Captain Marvel is working for the enemy though it is through no fault of his own as Hitler possesses the Spear of Destiny which sways all magical beings to his side. As Mary Batson and Freddie Freeman eventually sort out their problems with the Squadron, and not until they go a couple of rounds with them, they along with a select team head into Berlin to rescue the good Captain, or at least find out just what it is that they can do to stop him. This was a fun issue by Roy Thomas, Arvell Jones and Richard Howell and it wraps up the story-arc nice and neat with the good guys winning in the end – like there was any other outcome. Getting there was the hard part though, at least for our heroes as they not only have to face the German forces, but also Captain Marvel himself and soon, Captain Marvel Jr. and Mary Marvel as their costumed identities get split off from their human personas by German science. So now it is three incredibly super-powered beings versus a stripped down All-Star Squadron, but thankfully, they make it out of the country with Billy, Mary and Freddie and as Captain Marvel and company follow them, they find themselves outside of the Spear’s influence. One of the more interesting things to note is that Captain Marvel and his companions are not actually from this particular Earth, only existing as comic book characters which is a neat little bit of meta on Thomas’ part. Another moment in the book which was fairly intriguing was the mention of Japan having control of the Grail, an object akin to the Spear of Destiny which also prevents super-powered beings from attacking the country. So far, Thomas and company have not dealt with that as of yet, though it would be great if he did. It would also have been nice to see Captain Marvel join the team permanently, but as it is, the story was a good one and the book needs more of these shorter tales instead of the long multi-part epics, though really, anything with the All-Star Squadron is enjoyable.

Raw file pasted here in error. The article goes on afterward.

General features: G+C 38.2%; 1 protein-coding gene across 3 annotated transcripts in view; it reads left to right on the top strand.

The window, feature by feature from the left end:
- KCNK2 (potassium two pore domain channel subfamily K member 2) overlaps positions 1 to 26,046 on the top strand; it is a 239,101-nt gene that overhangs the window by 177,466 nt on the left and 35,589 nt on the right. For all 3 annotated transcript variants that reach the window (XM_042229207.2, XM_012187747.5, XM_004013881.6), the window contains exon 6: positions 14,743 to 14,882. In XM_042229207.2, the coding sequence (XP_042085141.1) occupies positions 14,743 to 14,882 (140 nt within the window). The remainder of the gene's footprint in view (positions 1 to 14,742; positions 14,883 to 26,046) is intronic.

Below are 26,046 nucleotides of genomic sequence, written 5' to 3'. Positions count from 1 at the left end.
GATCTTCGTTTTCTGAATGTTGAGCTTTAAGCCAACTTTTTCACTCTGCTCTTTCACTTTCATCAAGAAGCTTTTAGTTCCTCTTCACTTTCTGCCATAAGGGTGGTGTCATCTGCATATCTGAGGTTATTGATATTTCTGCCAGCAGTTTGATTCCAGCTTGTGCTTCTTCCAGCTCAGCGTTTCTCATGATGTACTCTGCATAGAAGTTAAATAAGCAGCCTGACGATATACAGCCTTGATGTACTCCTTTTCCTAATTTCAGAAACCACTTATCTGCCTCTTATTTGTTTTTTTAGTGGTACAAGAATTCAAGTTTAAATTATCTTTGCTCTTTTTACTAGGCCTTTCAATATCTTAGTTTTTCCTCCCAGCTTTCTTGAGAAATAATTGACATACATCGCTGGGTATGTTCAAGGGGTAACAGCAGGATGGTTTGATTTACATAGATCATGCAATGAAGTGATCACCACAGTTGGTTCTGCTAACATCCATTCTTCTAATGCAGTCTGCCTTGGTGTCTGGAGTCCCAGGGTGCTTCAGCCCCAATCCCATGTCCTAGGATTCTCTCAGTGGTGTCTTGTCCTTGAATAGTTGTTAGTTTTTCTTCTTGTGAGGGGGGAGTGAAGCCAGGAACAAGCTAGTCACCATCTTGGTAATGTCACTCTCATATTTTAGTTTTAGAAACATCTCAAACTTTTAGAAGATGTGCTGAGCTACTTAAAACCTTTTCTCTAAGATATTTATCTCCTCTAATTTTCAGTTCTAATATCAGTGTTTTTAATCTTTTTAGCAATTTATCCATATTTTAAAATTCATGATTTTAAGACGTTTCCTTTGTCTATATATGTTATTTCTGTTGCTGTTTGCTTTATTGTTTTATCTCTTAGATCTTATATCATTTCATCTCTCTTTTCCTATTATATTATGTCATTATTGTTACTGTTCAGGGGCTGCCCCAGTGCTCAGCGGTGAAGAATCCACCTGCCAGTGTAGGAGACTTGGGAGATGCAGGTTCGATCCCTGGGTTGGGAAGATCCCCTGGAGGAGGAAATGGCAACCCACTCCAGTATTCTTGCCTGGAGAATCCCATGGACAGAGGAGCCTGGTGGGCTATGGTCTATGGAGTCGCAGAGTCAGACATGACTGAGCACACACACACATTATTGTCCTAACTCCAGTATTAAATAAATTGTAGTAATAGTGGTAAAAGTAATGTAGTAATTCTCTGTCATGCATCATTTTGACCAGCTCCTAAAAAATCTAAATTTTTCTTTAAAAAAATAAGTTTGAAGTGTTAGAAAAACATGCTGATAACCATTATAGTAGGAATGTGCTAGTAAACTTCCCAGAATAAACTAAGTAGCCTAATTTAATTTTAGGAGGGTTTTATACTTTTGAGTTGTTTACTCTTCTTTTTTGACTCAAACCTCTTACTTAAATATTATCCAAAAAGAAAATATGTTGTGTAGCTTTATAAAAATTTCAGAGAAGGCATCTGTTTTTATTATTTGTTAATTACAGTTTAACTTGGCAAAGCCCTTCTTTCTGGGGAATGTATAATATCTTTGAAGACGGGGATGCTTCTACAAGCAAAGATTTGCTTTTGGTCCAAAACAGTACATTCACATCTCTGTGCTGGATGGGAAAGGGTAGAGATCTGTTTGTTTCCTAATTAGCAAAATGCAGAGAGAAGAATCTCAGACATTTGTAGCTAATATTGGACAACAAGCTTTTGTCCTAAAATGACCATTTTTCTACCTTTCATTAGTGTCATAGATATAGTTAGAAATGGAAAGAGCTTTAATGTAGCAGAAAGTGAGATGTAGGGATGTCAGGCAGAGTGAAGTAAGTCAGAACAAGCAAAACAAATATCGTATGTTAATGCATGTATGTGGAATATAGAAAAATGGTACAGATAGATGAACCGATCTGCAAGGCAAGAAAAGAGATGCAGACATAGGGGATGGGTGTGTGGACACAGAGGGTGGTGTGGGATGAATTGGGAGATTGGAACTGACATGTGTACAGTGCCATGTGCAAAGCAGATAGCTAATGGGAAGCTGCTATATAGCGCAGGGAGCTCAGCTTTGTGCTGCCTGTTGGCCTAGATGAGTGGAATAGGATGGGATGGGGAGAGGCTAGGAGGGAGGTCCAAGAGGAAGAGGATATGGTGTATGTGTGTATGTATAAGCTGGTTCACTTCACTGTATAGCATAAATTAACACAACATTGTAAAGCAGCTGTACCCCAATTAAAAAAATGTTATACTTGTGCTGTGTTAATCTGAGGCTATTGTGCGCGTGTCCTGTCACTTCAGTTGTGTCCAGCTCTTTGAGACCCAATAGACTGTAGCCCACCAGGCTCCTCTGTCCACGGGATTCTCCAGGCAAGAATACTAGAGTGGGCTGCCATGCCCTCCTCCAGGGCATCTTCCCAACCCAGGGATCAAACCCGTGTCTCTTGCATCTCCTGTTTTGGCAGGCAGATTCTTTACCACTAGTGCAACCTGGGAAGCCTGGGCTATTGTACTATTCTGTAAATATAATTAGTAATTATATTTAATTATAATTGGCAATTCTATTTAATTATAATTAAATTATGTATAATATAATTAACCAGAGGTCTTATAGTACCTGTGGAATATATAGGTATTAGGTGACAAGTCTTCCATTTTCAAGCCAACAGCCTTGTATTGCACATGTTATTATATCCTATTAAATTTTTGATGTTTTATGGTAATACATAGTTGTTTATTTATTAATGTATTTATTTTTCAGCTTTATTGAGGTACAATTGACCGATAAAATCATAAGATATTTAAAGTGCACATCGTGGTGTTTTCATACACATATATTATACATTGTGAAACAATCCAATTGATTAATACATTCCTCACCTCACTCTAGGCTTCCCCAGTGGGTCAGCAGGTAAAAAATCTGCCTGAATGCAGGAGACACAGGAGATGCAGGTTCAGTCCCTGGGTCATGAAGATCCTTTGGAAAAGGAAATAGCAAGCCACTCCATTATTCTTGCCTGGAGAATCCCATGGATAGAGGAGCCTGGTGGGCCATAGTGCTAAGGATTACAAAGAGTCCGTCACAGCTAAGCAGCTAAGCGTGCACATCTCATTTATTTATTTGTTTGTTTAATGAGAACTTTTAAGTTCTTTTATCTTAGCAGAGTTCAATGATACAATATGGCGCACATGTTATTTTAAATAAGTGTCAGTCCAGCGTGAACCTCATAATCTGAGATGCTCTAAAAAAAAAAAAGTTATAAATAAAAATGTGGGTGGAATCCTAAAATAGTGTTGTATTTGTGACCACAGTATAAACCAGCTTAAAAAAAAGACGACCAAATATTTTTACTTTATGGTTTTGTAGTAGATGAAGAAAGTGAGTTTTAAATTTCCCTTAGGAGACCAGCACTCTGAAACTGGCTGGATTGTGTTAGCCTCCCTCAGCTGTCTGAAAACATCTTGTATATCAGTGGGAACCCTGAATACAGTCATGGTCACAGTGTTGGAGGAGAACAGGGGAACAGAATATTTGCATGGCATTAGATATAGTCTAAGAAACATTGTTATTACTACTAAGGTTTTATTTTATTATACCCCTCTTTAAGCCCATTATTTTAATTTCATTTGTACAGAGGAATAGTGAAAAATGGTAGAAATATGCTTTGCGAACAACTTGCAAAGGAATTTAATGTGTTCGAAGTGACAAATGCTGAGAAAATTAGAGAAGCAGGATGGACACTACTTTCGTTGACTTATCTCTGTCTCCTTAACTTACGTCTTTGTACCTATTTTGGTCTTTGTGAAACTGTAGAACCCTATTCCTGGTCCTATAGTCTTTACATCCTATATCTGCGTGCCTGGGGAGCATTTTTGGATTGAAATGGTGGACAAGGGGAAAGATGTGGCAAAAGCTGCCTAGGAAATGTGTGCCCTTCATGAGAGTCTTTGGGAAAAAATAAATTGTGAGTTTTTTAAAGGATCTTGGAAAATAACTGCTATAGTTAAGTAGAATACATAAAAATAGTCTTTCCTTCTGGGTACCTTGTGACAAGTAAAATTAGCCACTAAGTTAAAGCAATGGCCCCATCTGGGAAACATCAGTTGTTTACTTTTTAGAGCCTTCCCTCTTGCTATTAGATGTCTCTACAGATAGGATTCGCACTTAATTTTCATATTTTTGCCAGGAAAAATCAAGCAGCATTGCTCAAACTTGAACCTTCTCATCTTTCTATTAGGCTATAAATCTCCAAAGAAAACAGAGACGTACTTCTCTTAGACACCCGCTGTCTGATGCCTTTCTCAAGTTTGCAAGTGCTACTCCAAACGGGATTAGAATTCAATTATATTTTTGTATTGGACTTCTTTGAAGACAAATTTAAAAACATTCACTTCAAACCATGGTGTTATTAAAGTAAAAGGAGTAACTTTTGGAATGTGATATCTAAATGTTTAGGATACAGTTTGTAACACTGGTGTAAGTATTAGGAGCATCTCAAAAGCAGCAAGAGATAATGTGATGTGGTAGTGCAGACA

4 out of 5